Road Tripping in Southwest Bolivia

May 31, 2011

After our interesting border crossing from Argentina, we continued through Bolivia’s barren altiplano to Tupiza. This is the poorest country in South America and evidence of this was everywhere. Tiny ramshackle houses, many abandoned or in various states of disrepair confronted us everywhere that we saw life. The rest of the landscape was dry and dusty. Huge cactus dotted the high plains against a copper mountain backdrop. We weren’t in Argentina any more.

Futbol (soccer) is the most popular sport in Bolivia.

I’ve never seen cactus this big before.

We reached Tupiza just after sundown and didn’t get much of a chance to explore it. The town is best known for being the place where Butch Cassidy and the Sundance Kid met their ends at the hands of the Bolivian Army (though this actually happened about 100 km north of there). The pleasant little town gave us our first taste of the Bolivian people: warm, gracious and curious, they always had big smiles for us.


Our journey continued the following day to Potosi, stopping in a tiny community for snacks and a restroom break. A merchant showed us his rabbits while a local woman tended to a huge pile of corn. It was nice to rest because the next segment of our trip was rather unpleasant. The paved road from Tupiza to Potosi is in progress and we gazed at it from alongside the horrendous bumpy road we were stuck with for a couple of hours. The vehicle filled with dust at one point, choking us (yes, all the windows were closed). When we finally arrived, our packs were covered in Bolivian earth as well.

Potosi is the highest city of its size in the world at 4070 metres and is a UNESCO World Heritage Site. Suddenly we were dealing with altitude, which means some slight adjustments to diet and expectations. John and I had been taking the altitude sickness medication, Acetazolamida since our last night in Salta to prepare, but we still felt short of breath after any little bit of exertion. We’re reasonably fit, but even climbing a small hill took effort. That night we ate llama for the first time, which was interesting. It tasted like smoked sausage with the texture of beef.

A young family on the streets of Potosi

We were, of course, headed to Uyuni to see its famous salt plain. This stretch of the journey was the most interesting as we travelled through different rock formations and past tiny villages. The sand became redder and the cactus were smaller with white tips. Road works are everywhere in this part of Bolivia. Mining is huge there: minerals, silver and lithium (Bolivia has the largest reserves of the latter in the world) need to be transported over land. We had to rough it a bit travelling on the terrible dirt roads, but future travellers to the region will likely have a smooth passage.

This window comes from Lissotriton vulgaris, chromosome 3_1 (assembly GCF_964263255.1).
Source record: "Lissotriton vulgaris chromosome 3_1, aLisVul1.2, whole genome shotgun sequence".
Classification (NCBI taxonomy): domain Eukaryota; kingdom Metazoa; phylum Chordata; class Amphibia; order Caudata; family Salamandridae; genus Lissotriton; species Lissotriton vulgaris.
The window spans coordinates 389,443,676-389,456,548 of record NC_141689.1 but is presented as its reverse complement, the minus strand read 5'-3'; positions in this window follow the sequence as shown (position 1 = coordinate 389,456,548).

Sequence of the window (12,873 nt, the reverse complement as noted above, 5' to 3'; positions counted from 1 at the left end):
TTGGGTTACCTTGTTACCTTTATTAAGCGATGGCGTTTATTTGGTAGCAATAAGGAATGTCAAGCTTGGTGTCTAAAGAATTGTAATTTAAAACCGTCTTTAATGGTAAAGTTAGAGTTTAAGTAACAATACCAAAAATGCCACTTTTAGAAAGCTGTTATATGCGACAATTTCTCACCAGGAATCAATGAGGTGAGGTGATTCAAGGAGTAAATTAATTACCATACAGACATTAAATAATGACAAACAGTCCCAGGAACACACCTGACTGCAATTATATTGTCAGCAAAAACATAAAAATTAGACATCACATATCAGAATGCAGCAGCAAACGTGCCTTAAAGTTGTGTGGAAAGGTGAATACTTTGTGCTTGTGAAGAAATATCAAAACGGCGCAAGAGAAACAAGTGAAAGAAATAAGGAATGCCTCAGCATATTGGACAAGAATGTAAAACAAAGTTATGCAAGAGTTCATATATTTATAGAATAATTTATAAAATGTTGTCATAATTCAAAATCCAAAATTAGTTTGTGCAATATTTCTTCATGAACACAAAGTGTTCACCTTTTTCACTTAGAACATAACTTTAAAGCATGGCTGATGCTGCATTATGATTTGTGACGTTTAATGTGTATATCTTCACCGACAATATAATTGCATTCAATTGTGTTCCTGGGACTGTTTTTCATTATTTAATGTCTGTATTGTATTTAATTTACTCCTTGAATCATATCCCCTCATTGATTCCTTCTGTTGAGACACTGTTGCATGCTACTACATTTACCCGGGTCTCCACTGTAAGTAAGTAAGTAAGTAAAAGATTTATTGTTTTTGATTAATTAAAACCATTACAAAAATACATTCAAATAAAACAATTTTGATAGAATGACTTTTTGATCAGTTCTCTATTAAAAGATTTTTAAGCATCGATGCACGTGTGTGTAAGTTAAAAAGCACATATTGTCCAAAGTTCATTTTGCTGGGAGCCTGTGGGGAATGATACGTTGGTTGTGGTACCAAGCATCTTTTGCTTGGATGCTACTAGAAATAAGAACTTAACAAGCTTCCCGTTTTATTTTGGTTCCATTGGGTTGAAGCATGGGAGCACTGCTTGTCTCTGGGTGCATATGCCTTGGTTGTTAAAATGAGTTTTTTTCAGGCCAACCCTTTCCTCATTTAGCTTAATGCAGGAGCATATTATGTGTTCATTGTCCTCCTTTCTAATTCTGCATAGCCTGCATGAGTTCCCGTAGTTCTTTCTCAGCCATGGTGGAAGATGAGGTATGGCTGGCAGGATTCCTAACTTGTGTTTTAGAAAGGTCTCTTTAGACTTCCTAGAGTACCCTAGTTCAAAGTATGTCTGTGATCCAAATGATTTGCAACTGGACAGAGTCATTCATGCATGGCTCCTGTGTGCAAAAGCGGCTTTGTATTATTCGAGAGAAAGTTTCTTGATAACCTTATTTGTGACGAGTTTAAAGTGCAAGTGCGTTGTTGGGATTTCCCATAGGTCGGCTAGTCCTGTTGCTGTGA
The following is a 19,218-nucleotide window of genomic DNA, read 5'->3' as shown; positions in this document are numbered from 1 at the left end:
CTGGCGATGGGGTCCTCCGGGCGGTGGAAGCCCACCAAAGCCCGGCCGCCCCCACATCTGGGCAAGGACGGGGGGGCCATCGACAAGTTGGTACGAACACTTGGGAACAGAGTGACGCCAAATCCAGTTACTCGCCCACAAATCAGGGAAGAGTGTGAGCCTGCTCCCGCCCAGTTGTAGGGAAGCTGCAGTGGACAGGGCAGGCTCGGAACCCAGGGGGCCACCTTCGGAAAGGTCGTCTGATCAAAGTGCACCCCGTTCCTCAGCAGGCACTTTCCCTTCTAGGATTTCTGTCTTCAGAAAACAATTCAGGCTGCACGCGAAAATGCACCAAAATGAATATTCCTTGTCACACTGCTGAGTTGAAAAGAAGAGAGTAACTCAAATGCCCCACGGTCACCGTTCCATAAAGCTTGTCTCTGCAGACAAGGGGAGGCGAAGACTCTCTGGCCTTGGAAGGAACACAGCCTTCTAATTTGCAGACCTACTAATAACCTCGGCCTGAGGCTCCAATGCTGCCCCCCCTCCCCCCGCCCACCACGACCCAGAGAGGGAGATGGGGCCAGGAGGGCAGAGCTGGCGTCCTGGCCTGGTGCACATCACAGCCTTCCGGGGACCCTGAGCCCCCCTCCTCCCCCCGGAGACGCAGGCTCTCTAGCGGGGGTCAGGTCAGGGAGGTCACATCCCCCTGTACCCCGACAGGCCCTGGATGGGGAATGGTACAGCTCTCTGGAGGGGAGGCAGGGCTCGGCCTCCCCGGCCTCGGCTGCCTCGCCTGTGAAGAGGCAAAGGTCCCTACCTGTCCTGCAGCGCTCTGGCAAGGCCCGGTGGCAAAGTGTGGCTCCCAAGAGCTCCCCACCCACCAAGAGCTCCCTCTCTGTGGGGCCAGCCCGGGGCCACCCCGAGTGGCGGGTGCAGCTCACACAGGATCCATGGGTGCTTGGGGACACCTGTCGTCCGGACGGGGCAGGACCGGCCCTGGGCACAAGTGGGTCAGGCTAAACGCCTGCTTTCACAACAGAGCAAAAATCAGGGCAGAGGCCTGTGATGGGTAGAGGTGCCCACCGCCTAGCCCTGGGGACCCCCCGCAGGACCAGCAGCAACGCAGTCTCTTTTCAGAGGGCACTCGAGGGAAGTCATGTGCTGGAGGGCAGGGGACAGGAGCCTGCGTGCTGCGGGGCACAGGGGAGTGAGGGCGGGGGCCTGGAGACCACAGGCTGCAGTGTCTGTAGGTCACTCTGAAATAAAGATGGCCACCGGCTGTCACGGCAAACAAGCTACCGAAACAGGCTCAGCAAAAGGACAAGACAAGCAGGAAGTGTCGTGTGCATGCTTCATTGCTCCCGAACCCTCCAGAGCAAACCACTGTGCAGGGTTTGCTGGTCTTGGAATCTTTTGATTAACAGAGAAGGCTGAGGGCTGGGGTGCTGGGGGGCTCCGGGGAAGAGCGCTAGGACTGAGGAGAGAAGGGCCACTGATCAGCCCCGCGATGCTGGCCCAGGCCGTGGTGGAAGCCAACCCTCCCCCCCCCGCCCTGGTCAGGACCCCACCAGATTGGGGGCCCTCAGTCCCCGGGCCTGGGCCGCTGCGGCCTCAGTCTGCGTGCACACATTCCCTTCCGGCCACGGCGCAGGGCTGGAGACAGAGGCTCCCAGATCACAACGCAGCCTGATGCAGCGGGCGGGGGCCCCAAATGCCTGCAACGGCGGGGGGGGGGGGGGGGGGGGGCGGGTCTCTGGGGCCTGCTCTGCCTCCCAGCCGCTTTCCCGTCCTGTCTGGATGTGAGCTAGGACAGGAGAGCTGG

A village between Potosi and Uyuni

Have you been to Bolivia? What were some of your first impressions?

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  • http://travel-for-love.com/ Laura

    Aren’t the landscapes there amazing? I can’t wait to see your photos of the Salar!

    • http://inspiringtravellers.com/ Andrea and John

      LOVED it! Stay tuned for the Salar pics on Friday =)

    • http://2backpackers.com 2 Backpackers

      I couldn’t agree more.  Bolivia did have the greatest landscapes.

    • http://inspiringtravellers.com/ Andrea and John

      So gorgeous! Wish we had more time there…

  • Anonymous

    Love the photos, especially the corn one!  It’ll likely be a shame when the new road opens…as poor as these villages are now. I hope the new road at least is still close / goes through them?  Could be bad for these already poor people who rely on the few tourist dollars that show up to lose those too due to the new road.  Looking forward to your salt flats photos too!  (And would love to try that llama as well!)

  • Anonymous

    Love the photos, especially the corn one!  It’ll likely be a shame when the new road opens…as poor as these villages are now. I hope the new road at least is still close / goes through them?  Could be bad for these already poor people who rely on the few tourist dollars that show up to lose those too due to the new road.  Looking forward to your salt flats photos too!  (And would love to try that llama as well!)

    • http://inspiringtravellers.com/ Andrea and John

      Thanks so much! =) The new roads may actually be good for the prosperity of Bolivia, as they are more for miners and transporting salt and minerals than they are for tourist dollars. We were told that unlike in Peru, Bolivia depends on mining first and tourism second. Because it has the largest amount of lithium in the world (a resource so far untapped), Bolivia’s propserity could increase if it is managed correctly. Will be interesting to see what changes come as a result of this. Stay tuned for the Salar de Uyuni photos on Friday =)

  • Detective Bayliss

    I wonder if they have McLlama burgers at Maccas? Johnny reasonably fit?? Haha that’s a good one!

  • Detective Bayliss

    I wonder if they have McLlama burgers at Maccas? Johnny reasonably fit?? Haha that’s a good one!

  • Detective Bayliss

    I wonder if they have McLlama burgers at Maccas? Johnny reasonably fit?? Haha that’s a good one!

    • http://inspiringtravellers.com/ Andrea and John

      Lugging a 25kg backpack makes you fit, Pemby. I did try llama kebabs in a restaurant and they were good!

  • http://twitter.com/travelcanucks Traveling Canucks

    Looks beautiful – great photos! We only made it as far as Copacabana when we were traveling through Peru, would have loved to have spent more time in Bolivia but sacrifices needed to be made

    • http://inspiringtravellers.com/ Andrea and John

      We missed out on everything around Lake Titicaca because of violent protests in Puno, which caused riots and the border to be closed…thanks for the comment, guys! =)